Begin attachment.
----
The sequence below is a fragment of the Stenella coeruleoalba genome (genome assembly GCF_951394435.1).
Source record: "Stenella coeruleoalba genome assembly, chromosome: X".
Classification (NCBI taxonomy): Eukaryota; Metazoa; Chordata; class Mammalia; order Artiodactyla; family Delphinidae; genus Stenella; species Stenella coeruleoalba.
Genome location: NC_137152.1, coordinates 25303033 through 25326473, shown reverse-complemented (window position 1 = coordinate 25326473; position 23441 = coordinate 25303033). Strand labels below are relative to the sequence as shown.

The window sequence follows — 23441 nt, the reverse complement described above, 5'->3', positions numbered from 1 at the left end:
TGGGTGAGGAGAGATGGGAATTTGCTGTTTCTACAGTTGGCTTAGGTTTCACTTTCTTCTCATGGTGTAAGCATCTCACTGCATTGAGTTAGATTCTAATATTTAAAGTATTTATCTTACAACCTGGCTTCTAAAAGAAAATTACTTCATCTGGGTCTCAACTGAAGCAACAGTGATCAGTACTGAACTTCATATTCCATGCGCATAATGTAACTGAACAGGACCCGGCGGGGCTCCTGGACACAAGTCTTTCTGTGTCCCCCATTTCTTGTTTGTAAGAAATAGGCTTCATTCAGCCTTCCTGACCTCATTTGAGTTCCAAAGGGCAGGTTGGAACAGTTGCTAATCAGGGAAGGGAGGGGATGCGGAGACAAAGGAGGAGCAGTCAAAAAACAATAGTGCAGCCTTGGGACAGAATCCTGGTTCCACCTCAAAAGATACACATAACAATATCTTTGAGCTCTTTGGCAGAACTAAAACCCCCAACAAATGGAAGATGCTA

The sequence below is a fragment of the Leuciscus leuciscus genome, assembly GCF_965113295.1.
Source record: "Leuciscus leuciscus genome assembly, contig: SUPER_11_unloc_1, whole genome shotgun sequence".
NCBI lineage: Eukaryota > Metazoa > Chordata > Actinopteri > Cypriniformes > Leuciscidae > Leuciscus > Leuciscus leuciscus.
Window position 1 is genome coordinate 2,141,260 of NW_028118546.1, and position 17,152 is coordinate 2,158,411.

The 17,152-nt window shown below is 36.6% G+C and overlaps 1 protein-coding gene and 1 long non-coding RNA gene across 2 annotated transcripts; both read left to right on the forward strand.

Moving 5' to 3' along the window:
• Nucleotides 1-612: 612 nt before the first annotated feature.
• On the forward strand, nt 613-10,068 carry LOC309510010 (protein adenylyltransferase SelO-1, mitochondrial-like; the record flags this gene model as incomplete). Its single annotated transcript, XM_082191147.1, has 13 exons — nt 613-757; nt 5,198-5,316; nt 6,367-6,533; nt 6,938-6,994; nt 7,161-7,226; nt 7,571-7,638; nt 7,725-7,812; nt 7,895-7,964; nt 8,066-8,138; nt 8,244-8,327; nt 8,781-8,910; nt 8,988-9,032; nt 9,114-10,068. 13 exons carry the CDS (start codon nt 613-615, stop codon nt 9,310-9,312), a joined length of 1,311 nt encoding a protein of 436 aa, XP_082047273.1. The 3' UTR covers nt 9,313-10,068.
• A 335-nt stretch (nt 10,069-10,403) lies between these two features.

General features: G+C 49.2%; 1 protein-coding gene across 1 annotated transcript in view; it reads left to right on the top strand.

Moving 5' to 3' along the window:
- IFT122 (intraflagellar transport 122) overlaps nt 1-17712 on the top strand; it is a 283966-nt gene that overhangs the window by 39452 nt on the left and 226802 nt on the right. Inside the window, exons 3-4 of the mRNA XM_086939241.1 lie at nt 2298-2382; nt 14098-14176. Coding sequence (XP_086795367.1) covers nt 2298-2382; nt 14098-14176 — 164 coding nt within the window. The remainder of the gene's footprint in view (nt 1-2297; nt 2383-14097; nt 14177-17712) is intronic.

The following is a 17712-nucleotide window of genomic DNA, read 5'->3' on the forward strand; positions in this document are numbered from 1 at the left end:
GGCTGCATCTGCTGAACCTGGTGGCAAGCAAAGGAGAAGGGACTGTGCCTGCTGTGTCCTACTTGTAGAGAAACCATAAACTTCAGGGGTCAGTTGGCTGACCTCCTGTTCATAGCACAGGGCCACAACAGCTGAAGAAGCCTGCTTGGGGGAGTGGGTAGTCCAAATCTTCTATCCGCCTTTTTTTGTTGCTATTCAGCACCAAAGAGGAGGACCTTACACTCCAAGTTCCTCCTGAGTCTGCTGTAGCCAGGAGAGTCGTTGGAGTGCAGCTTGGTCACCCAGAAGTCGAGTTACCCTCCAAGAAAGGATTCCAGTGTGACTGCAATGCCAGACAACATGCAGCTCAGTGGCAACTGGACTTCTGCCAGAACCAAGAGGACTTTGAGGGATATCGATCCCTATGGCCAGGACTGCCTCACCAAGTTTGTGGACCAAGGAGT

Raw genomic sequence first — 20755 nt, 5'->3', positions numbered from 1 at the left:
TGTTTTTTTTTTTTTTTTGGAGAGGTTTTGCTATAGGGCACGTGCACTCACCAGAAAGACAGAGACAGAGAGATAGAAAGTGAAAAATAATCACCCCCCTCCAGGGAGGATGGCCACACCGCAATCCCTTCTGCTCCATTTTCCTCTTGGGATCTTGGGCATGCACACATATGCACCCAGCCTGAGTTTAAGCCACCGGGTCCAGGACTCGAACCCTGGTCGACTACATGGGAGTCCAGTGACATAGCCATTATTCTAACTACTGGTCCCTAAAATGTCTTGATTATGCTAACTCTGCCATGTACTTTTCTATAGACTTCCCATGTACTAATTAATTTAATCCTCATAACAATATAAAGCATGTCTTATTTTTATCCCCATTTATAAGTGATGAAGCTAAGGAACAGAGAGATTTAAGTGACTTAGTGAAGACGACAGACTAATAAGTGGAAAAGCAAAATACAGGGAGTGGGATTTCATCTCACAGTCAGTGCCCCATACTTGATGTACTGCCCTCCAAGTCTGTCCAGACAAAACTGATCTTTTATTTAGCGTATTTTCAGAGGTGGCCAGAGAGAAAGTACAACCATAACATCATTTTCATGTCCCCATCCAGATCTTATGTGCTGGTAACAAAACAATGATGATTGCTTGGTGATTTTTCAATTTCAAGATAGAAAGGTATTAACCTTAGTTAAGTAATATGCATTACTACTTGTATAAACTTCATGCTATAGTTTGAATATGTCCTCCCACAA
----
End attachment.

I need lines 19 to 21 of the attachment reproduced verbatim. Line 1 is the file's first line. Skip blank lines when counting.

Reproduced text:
The following is a 17712-nucleotide window of genomic DNA, read 5'->3' on the forward strand; positions in this document are numbered from 1 at the left end:
GGCTGCATCTGCTGAACCTGGTGGCAAGCAAAGGAGAAGGGACTGTGCCTGCTGTGTCCTACTTGTAGAGAAACCATAAACTTCAGGGGTCAGTTGGCTGACCTCCTGTTCATAGCACAGGGCCACAACAGCTGAAGAAGCCTGCTTGGGGGAGTGGGTAGTCCAAATCTTCTATCCGCCTTTTTTTGTTGCTATTCAGCACCAAAGAGGAGGACCTTACACTCCAAGTTCCTCCTGAGTCTGCTGTAGCCAGGAGAGTCGTTGGAGTGCAGCTTGGTCACCCAGAAGTCGAGTTACCCTCCAAGAAAGGATTCCAGTGTGACTGCAATGCCAGACAACATGCAGCTCAGTGGCAACTGGACTTCTGCCAGAACCAAGAGGACTTTGAGGGATATCGATCCCTATGGCCAGGACTGCCTCACCAAGTTTGTGGACCAAGGAGT

Raw genomic sequence first — 20755 nt, 5'->3', positions numbered from 1 at the left: